Because it is insulated behind an impenetrable layer of tightly packed cells, the brain is a tough nut to crack. This layer of cells, known as the blood-brain barrier, is good for keeping out harmful chemicals and bacteria. The downside? It means it’s impossible to gain direct access for delivering medicine that could help treat neurodegenerative diseases such as Parkinson’s or Alzheimer’s.
To get drugs directly into the brain you have to drill into the skull, which is about as fun as it sounds. Most drugs administered orally or intravenously generally just can’t get to the brain and therefore are useless treatments for brain disease. What to do?
Neuroscientist Viviana Gradinaru and her colleagues at the California Institute of Technology think they have an answer: Viruses. Because viruses are able to enter cells and change the DNA of the cells, and because they also have protein shells that could potentially carry drug treatments within them, viruses may be the key for cracking the blood-brain barrier for therapeutic use. The idea is that a small amount of a harmless virus could be injected into the bloodstream along with the helpful treatment that could gain access to the brain.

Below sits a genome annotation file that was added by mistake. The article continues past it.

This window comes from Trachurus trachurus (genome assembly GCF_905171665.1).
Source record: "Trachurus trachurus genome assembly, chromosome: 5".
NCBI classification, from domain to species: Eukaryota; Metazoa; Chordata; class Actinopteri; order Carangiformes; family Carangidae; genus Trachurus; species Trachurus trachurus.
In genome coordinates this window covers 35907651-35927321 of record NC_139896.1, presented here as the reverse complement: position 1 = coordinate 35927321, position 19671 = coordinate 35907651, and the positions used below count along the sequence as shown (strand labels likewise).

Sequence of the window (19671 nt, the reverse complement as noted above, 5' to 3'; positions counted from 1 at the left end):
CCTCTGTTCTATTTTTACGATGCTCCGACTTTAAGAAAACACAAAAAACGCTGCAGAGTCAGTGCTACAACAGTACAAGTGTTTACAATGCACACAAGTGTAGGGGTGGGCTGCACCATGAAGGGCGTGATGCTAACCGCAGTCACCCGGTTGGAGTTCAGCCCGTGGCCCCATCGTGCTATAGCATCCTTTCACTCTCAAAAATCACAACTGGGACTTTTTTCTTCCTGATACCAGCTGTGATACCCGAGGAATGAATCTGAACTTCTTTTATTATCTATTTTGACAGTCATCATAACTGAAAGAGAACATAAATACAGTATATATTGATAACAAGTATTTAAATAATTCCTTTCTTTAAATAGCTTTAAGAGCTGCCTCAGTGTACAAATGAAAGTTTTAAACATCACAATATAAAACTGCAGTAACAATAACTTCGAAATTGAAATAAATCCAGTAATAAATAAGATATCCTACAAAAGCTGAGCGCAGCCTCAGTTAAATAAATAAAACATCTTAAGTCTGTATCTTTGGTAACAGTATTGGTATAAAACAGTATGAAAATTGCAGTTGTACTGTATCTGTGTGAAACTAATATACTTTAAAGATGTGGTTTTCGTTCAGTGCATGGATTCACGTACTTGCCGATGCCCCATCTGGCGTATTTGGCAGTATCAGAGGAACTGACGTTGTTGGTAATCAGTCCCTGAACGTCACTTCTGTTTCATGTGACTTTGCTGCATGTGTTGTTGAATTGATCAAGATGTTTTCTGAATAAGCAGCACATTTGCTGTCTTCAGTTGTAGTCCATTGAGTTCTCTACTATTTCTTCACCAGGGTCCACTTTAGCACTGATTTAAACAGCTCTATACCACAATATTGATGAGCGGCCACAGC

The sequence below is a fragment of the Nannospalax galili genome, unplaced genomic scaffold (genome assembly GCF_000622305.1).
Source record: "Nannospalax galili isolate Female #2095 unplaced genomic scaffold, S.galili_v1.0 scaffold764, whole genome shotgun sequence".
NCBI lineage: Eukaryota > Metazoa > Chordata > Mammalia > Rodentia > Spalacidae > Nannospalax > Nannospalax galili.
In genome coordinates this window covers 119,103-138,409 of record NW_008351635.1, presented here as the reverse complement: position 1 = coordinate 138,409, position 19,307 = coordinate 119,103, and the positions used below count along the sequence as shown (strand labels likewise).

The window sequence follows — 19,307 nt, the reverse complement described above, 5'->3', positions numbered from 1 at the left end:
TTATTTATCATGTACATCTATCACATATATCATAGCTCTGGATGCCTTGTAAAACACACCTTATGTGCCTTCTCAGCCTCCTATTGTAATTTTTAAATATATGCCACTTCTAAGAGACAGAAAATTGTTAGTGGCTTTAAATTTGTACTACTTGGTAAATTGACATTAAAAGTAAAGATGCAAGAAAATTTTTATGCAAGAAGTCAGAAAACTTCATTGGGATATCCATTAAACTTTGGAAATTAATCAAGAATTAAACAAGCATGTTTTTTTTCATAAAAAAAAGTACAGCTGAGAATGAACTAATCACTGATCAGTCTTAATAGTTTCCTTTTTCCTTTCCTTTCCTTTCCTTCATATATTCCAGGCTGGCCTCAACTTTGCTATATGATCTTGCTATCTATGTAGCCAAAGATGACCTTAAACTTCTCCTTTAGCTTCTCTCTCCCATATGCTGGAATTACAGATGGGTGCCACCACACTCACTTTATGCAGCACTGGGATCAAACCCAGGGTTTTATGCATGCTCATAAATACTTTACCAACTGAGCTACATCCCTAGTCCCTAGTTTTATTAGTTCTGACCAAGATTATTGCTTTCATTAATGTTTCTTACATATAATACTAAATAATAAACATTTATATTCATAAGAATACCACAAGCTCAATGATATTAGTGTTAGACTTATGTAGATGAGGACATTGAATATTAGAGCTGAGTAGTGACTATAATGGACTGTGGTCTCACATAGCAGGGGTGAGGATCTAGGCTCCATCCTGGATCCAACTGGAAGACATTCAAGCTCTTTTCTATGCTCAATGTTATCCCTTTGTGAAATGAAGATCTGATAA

In trials on mice, this theory proved to be successful. Through the use of color coding, the scientists could observe the viral concoction making its way all the way to the brain. And, even more encouraging, the viruses stayed there for as long as one full year. You can read more about how viruses were selected in this article in Scientific American. The full results are published in Nature Biotechnology.
In other heartening news, ongoing clinical trials using ultrasound to break the blood-brain barrier have had initial positive outcomes as well. Alexandre Carpentier, a neurosurgeon at the Pitié-Salpêtrière Hospital in Paris, found a way to deliver chemotherapy to tumors in the brain with a device called SonoCloud, which he has successfully implanted in fifteen brain cancer patients. Neal Kassell, founder of the Focused Ultrasound Foundation, said the French study “is the first time they’ve shown the safety of repetitively opening the blood-brain barrier in humans.”
Whether it’s with viruses or ultrasound, progress is being made to break down the stubborn blood-brain barrier, and both methods could prove to be extremely useful in treating a wide range of neurological diseases.